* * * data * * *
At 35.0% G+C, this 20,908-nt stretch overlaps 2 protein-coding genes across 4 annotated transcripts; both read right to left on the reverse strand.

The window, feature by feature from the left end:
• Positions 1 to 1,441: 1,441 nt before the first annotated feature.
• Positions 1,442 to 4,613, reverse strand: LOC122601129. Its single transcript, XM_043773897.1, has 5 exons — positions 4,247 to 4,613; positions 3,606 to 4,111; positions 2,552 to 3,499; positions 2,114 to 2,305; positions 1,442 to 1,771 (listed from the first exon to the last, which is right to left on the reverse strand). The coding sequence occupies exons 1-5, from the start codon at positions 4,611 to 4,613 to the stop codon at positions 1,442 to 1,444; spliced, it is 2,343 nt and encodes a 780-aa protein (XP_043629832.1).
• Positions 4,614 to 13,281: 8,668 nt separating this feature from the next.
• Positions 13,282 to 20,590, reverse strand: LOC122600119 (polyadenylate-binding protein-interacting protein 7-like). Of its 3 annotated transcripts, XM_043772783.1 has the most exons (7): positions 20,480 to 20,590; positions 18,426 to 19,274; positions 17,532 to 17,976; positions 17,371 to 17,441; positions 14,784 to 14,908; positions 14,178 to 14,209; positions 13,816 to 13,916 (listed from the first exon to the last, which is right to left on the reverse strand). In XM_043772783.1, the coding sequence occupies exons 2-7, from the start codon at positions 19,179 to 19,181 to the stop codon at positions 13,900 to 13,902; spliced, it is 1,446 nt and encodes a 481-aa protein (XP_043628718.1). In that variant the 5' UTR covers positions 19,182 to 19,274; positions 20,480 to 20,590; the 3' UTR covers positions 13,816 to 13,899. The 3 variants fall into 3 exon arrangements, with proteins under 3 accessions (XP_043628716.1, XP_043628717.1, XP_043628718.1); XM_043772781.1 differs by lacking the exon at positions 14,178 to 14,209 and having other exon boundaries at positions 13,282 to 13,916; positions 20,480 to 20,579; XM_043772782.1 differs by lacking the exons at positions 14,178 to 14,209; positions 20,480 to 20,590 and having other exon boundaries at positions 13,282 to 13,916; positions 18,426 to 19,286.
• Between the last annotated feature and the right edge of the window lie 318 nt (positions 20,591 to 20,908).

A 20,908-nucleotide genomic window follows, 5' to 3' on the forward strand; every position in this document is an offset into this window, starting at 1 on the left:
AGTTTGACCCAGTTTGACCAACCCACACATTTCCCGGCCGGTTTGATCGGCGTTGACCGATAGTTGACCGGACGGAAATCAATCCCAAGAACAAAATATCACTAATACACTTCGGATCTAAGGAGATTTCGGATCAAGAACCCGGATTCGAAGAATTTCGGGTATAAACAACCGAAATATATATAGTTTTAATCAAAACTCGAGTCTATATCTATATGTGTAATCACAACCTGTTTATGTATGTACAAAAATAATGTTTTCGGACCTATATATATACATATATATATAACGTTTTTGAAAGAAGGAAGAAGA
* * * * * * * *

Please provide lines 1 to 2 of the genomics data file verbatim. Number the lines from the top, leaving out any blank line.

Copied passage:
At 35.0% G+C, this 20,908-nt stretch overlaps 2 protein-coding genes across 4 annotated transcripts; both read right to left on the reverse strand.

The window, feature by feature from the left end: